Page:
Summary: Anyone who has ever searched for their ancestors in Cayey and can trace them back to the eighteenth century is sure to have encountered the Vásquez family at some point in their research. The Vásquez family figures prominently in the early history of Cayey, both in terms of their sheer numbers and their role in the community’s foundation in 1773. In that year, Juan de Mata Vásquez representing the interests of 31 vecinos, or heads of household, successfully petitioned the island’s governor Miguel de Muesas to have Cayey established as a separate community from Coamo, with a church dedicated to Nuestra Señora de la Asunción and its own teniente a guerra, or all-encompassing civilian and military leader, in the person of Juan de Mata Vásquez. The identity of the different Vásquez families and how they were related has until now been impossible to establish with any degree of certainty. However, it is now possible to (re)construct the genealogy of the Vásquez family not only in Cayey, but also in nearby communities such as Coamo and Guayama by using nineteenth-century marital inventories for military officials who wished to marry in Puerto Rico in conjunction with extant parish baptismal, marriage, and death records. I will endeavor to unravel the mystery of the Vásquez genealogy and follow it back to Juan Vásquez de Rivera.

While this article does not claim to have identified all the children of Juan Vásquez de Rivera and Juliana de Alvarado, it does provide a partial list of their children based upon a reconstruction of dispensations for consanguineous marriages contracted by various individuals of the Vásquez family during the late eighteenth and early nineteenth centuries. Perhaps other genealogists or historians may be able to contribute additional branches to the Vásquez family tree or add to our knowledge of Juan Vásquez de Rivera and Juliana de Alvarado.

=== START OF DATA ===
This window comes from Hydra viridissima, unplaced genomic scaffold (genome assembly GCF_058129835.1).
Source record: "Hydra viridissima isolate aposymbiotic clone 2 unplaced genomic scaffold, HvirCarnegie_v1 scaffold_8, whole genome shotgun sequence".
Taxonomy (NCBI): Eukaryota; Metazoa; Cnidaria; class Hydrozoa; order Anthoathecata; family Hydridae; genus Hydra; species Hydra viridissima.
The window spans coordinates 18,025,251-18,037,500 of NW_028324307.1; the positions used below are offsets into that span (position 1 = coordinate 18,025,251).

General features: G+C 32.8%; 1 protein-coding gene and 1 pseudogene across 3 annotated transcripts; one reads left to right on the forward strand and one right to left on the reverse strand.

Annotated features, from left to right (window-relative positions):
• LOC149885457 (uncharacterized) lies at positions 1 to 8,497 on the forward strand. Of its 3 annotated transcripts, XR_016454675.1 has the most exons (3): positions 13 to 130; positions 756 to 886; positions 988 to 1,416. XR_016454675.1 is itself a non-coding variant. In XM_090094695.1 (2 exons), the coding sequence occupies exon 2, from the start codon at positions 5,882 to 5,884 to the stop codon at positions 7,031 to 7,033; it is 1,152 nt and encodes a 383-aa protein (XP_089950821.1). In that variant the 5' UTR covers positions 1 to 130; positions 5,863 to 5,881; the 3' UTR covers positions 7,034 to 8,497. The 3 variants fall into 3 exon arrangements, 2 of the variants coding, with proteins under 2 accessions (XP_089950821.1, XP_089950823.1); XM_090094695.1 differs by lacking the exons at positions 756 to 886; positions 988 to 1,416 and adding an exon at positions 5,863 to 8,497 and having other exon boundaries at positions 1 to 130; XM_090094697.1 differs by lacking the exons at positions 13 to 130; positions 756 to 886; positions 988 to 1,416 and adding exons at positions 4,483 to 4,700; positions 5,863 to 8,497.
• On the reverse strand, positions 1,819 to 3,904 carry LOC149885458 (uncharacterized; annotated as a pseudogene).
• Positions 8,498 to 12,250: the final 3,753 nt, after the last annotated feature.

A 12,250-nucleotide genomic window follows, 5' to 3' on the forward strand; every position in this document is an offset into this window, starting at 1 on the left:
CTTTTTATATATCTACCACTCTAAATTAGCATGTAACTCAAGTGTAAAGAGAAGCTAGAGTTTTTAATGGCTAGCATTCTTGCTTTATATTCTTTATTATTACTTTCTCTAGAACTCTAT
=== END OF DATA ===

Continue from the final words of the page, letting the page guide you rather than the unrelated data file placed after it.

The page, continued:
You can access the article here.



Author: César A. Zapata Lozada

Summary: Presentation of the life of don Ángel Sierra, from his birth in the island of Malta, his immigration to Puerto Rico in 1800, to his successful life in the island of Puerto Rico. Don Ángel immigrated from the Island of Malta in 1800 and settled in the town of Peñuelas, Puerto Rico. Upon arriving in Puerto Rico, he promptly married doña María Eugenia Planas, daughter of the Mallorcan don Santiago Planas and the creole doña María Candelaria Rodríguez. Don Ángel became a successful businessman and landowner, becoming one of the wealthiest men in town. He also became involved in public life and held several positions in the local government and became mayor of the town. Don Ángel had 11 children with his wife doña María Eugenia Planas and two natural children. 
 
You can access the article here.

Autor: Kevin Villamil Rosado

Resumen: Presentación de los descendientes del fundador de Mayagüez don Faustino Martínez de Matos. 
Puede ver este artículo aquí.



2 comentarios:

  1. Aponte Family or the Apontes, but not Aponte's. Other
    than that grammatical error, it is a rare pleasure to
    read Dr. Stark's articles, which I treasure in the
    Hereditas version. Will you publish the ones on
    slavery in Puerto Rico and other Spanish possessions?

    ResponderBorrar
    Respuestas
    1. Thank you very much for your comment. You may want to read this book from Dr. Stark:

      Slave Families and the Hato Economy in Puerto Rico

      https://www.amazon.com/dp/0813054737/ref=cm_sw_em_r_mt_dp_U_YD53EbR5F04D9

      Borrar

Buscando los padres de María del Carmen Ramírez (1820 - 1856)

Por César A. Zapata Lozada Estoy estancado en los padres de María del Carmen Ramírez (n. 1820 - m. 1856) casada con Heraclio Rodríguez Padil...